13 Mar 2014

A really unusual red wine: Fonte del Re Lacrima di Morro d'Alba

Are you stuck in a wine drinking rut? Sick of drinking stuff that tastes just a bit, well, winey? A bit dull? Here's a weird one to get you thinking while you're drinking. I suspect it might divide people into the "wow, that's really interesting" camp and the "wow, that's really weird" camp, so choose the right time to open it.

Twirl your glass around a bit, stick your nose in and it smells amazing. Very orangey; also peaches; blossom of some kind; lavender, maybe. Floral and perfumed like a hippy's patchouli-scented boudoir, in my mouth sensing a squirt of honey and lemon, a slice of orange peel.

In fact - thinking about this wine from memory now (I had it a couple of days ago) - I suspect if tasted blind you could be forgiven for thinking it a white rather than a red wine, what with all those citrussy and floral flavours, maybe a viognier or something like that.

Did I enjoy it? I loved the experience: the reminder you can get all these different scents and flavours inside one glass of wine, like an Aladdin's cave discovering new things as you work your way through it. With the debate about novelty wine in mind, it was drinkable too.

Fonte del Re Lacrima di Morro d'Alba, £11.99 from M&S

6 Mar 2014

Can you make sparkling wine in a SodaStream?

What happens if you put cheap white wine in a SodaStream and fizz it up? Well, apparently it can make for a decent sparkling wine. Helen McGinn, author of the Knackered Mothers' Wine Club blog, says here celebrity chefs Jamie Oliver and Heston Blumenthal are big fans of the technique.

(I'm guessing Heston whizzes his wine up to a specific RPM twice a day over a three-day period before freeze-drying it and serving it as foam over some really small fish and chips. Meanwhile you can picture Jamie in his kitchen with some cheap Italian chardonnay in one corner, a SodaStream in the other, and a dream of Pukka Prosecco! in Jamie's Italians everywhere.)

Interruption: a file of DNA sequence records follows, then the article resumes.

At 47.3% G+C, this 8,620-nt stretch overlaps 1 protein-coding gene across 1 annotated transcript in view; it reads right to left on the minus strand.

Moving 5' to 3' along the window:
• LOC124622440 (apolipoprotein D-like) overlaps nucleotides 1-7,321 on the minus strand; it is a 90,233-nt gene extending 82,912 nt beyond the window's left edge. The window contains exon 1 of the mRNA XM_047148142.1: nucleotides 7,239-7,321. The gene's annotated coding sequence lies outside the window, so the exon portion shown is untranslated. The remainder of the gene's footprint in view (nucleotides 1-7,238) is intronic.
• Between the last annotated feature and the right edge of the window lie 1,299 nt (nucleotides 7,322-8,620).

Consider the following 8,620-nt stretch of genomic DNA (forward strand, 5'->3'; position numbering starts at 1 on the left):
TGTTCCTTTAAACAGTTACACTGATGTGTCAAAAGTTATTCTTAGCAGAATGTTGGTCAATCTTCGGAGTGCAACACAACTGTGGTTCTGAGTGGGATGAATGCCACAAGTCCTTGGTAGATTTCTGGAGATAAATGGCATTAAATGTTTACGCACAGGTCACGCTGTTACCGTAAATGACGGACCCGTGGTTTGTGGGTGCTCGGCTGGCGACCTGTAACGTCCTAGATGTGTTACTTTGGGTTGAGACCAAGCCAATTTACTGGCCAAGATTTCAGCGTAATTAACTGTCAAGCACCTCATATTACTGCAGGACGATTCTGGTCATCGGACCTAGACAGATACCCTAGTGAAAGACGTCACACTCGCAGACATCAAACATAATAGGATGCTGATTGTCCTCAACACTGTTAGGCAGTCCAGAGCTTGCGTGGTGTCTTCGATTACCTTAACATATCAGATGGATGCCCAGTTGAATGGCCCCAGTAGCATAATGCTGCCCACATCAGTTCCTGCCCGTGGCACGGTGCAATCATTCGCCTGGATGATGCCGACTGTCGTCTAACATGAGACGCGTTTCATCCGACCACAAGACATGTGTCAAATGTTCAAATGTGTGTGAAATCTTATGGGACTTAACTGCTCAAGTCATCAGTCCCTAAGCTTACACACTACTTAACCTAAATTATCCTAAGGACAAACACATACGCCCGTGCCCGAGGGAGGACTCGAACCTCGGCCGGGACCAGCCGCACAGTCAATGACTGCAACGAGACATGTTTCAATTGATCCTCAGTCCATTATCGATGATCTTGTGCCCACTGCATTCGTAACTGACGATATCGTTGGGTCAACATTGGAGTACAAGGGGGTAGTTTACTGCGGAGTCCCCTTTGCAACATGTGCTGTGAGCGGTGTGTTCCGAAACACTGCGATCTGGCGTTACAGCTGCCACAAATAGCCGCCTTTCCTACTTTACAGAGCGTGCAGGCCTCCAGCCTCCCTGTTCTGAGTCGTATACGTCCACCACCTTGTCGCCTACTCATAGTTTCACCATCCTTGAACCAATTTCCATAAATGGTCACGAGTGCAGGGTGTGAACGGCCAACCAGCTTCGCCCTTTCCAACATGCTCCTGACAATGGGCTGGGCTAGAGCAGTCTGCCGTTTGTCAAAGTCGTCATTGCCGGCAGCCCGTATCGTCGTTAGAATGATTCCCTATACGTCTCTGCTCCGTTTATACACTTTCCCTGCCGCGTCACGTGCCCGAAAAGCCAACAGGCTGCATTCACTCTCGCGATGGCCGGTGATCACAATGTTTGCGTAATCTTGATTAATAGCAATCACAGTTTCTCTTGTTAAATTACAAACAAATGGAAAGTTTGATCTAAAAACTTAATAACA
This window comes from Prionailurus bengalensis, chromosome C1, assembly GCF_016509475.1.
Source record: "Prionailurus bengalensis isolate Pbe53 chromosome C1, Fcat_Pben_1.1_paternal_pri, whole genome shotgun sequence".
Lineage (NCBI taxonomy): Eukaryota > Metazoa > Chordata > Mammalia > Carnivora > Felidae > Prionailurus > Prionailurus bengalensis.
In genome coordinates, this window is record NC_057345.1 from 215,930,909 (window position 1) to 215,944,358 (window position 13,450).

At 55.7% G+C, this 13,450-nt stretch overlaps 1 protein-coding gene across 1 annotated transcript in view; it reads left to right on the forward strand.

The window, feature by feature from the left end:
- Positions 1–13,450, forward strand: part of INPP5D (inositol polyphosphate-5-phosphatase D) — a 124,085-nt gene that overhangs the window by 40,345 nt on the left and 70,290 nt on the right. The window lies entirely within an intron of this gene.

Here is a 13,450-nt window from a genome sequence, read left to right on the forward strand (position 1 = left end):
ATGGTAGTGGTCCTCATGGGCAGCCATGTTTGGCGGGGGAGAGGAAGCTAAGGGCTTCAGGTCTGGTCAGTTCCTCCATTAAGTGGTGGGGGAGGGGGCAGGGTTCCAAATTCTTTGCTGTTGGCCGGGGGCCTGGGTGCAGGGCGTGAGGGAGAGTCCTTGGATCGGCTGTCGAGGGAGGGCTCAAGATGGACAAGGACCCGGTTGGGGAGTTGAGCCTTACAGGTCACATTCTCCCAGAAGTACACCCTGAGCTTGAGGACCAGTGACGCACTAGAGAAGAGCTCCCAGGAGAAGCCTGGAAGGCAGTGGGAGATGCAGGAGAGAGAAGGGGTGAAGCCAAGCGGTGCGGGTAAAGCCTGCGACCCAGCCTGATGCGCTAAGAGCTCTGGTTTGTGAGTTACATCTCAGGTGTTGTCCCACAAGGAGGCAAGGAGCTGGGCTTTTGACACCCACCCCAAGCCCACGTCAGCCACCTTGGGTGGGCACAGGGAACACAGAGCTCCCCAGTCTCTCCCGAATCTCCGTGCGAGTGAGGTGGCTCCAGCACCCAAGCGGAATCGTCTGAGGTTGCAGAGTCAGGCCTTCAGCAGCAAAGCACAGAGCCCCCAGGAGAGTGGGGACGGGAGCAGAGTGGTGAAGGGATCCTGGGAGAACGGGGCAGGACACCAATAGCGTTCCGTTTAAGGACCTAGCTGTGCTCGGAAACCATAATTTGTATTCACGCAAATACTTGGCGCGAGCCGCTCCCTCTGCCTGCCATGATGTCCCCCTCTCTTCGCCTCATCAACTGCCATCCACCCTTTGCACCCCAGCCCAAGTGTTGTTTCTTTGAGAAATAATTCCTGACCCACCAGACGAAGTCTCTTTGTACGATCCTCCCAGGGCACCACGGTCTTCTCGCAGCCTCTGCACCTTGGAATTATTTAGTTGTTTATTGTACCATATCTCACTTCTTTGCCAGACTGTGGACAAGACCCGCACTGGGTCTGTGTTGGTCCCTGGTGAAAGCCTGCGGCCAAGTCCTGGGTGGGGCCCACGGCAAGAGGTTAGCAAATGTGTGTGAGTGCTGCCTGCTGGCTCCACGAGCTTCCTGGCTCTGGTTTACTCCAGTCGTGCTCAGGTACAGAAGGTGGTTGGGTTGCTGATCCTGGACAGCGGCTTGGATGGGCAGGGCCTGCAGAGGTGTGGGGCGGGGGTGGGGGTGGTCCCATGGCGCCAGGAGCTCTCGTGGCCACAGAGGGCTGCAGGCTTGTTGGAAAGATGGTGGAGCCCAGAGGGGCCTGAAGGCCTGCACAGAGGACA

The best SodaStream wines

Helen McGinn found Aldi's Toro Loco rose to be the best of a selection she tried out in the SodaStream, closely followed by Waitrose Italian Dry White and Las Falleras Rose from M&S. So there you go - it might be worth a whizz. That's if you still have a SodaStream lying around. (Incidentally, after hearing nothing of SodaStream since about 1987, this is the second story about the brand I read in a matter of days: the other one was about Scarlett Johannson's decision to quit her Oxfam role due to conflict with her SodaStream advertising deal.)

How to aerate wine without a decanter

Anyway while I'm talking about whizzing up wine, I came across this other article about sticking your wine in a food blender. This time, the aim is to add air to it and open up the flavours. Apparently it's a very effective way of aerating the wine - no doubt despite the serious risk of looking like you're having a Basil Fawlty moment in front of your dinner guests.

Bottle shock

Incidentally both articles make me wonder whether you could "damage" your wine with a kind of bottle shock by whizzing it up like this. Then again, I suppose that's more pertinent with wines that are more expensive than your £3.69 bottle of Toro Loco.

A similar thought came to mind when I saw this YouTube video by Stephen Cronk, the British owner of French wine producer Mirabeau, which went viral. Again, I suppose you wouldn't want to be bashing your Chateau Cheval Blanc against a wall inside a shoe - but then I suppose if you're the person who can afford that then you're also the person who can afford a corkscrew, or at least one who doesn't lose their corkscrew every other day. Pass me the Toro Loco...